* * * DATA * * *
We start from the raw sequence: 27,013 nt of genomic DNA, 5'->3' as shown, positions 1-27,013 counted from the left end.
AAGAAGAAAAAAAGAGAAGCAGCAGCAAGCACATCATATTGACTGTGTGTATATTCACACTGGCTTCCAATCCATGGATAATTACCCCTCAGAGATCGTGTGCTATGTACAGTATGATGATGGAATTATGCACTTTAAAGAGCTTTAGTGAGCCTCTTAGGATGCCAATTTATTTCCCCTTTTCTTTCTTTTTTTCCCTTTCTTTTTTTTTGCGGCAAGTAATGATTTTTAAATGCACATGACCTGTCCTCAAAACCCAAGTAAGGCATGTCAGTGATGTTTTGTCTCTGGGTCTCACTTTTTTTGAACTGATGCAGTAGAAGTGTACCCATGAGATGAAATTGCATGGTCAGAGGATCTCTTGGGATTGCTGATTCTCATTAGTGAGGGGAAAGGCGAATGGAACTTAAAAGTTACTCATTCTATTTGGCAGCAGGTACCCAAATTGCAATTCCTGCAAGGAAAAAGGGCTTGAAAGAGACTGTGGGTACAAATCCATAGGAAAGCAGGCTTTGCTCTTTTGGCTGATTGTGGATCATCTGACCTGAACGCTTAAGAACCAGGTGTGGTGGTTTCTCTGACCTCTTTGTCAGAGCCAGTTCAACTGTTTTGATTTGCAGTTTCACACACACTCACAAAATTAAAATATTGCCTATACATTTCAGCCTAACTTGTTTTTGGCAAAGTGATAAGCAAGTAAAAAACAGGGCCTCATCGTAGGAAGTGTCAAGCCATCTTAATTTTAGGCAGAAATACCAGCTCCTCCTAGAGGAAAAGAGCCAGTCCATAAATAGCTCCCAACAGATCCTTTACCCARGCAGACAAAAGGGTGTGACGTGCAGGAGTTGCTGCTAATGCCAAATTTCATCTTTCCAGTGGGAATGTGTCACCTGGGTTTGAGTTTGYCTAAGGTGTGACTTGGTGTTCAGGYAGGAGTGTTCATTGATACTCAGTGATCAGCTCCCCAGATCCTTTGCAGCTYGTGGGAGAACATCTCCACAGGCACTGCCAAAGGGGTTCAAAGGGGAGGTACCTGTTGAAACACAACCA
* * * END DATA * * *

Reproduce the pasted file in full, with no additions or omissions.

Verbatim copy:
We start from the raw sequence: 27,013 nt of genomic DNA, 5'->3' as shown, positions 1-27,013 counted from the left end.
AAGAAGAAAAAAAGAGAAGCAGCAGCAAGCACATCATATTGACTGTGTGTATATTCACACTGGCTTCCAATCCATGGATAATTACCCCTCAGAGATCGTGTGCTATGTACAGTATGATGATGGAATTATGCACTTTAAAGAGCTTTAGTGAGCCTCTTAGGATGCCAATTTATTTCCCCTTTTCTTTCTTTTTTTCCCTTTCTTTTTTTTTGCGGCAAGTAATGATTTTTAAATGCACATGACCTGTCCTCAAAACCCAAGTAAGGCATGTCAGTGATGTTTTGTCTCTGGGTCTCACTTTTTTTGAACTGATGCAGTAGAAGTGTACCCATGAGATGAAATTGCATGGTCAGAGGATCTCTTGGGATTGCTGATTCTCATTAGTGAGGGGAAAGGCGAATGGAACTTAAAAGTTACTCATTCTATTTGGCAGCAGGTACCCAAATTGCAATTCCTGCAAGGAAAAAGGGCTTGAAAGAGACTGTGGGTACAAATCCATAGGAAAGCAGGCTTTGCTCTTTTGGCTGATTGTGGATCATCTGACCTGAACGCTTAAGAACCAGGTGTGGTGGTTTCTCTGACCTCTTTGTCAGAGCCAGTTCAACTGTTTTGATTTGCAGTTTCACACACACTCACAAAATTAAAATATTGCCTATACATTTCAGCCTAACTTGTTTTTGGCAAAGTGATAAGCAAGTAAAAAACAGGGCCTCATCGTAGGAAGTGTCAAGCCATCTTAATTTTAGGCAGAAATACCAGCTCCTCCTAGAGGAAAAGAGCCAGTCCATAAATAGCTCCCAACAGATCCTTTACCCARGCAGACAAAAGGGTGTGACGTGCAGGAGTTGCTGCTAATGCCAAATTTCATCTTTCCAGTGGGAATGTGTCACCTGGGTTTGAGTTTGYCTAAGGTGTGACTTGGTGTTCAGGYAGGAGTGTTCATTGATACTCAGTGATCAGCTCCCCAGATCCTTTGCAGCTYGTGGGAGAACATCTCCACAGGCACTGCCAAAGGGGTTCAAAGGGGAGGTACCTGTTGAAACACAACCA